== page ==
Run, Lola, Run has benefited from amazing amounts of editing (IMDB’s Trivia quotes an average shot length of 2.7 seconds), and the movie employs numerous filming techniques, from hand-held cameras to animation.
The theme of re-living a scenario until you get it right was explored better by Groundhog Day. Chaos theory was treated very well in The Butterfly Effect. Other cinephiles claim that the movie is less worth watching than Sliding Doors or Go!.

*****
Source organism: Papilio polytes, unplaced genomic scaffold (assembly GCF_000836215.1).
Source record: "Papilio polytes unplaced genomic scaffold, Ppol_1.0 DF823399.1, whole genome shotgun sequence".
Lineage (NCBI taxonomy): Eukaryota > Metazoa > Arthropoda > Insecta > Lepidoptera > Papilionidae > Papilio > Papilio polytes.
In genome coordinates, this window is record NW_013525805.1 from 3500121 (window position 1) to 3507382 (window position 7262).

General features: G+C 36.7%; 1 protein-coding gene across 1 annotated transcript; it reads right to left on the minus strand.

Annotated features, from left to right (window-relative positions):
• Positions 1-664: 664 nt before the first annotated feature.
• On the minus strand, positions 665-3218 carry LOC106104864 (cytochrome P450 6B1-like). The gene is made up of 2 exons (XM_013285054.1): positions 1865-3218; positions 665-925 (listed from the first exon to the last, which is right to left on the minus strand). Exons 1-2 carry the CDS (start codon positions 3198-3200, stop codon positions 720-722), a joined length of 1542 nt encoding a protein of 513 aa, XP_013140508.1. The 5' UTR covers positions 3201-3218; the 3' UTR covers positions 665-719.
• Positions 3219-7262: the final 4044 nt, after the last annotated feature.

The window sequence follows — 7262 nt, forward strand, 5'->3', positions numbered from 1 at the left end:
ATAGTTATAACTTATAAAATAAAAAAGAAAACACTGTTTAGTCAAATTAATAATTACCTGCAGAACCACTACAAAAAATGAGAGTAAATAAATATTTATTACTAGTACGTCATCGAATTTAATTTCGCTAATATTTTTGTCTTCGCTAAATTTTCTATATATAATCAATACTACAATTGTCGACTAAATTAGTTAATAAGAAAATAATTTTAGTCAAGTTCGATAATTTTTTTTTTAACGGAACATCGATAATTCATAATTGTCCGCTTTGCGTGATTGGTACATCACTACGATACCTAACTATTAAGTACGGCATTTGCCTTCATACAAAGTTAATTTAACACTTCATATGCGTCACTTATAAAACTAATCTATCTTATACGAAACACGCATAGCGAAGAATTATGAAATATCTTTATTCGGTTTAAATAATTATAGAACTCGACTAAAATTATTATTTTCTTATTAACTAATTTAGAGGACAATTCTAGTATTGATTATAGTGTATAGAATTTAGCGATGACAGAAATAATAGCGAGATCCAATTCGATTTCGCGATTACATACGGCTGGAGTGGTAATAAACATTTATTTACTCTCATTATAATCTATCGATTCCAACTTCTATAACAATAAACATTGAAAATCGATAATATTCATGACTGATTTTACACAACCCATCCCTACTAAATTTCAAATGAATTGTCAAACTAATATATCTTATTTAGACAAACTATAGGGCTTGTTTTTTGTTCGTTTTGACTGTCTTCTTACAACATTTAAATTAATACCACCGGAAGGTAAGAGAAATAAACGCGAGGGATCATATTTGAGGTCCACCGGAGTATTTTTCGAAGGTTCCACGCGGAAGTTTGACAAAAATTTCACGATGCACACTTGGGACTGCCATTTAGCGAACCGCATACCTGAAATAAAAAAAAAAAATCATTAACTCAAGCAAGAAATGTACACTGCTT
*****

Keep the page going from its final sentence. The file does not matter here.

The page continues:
Ethically, the movie’s main characters are two crooks. Manni smuggles diamonds and is capable of forgetting a bag of money in the subway, and Lola robs her father at gunpoint. Both get killed in the first two scenarios, and survive in the third not because they did the right thing, but because they didn’t get the change to rob anyone.
Finally, we don’t know anything more about these characters. The same holds for the 30-second snapshots of the future lives of people Lola interacts with: they have very different futures apparently totally unrelated to their interaction with Lola. But then again, isn’t this the gist of the butterfly effect?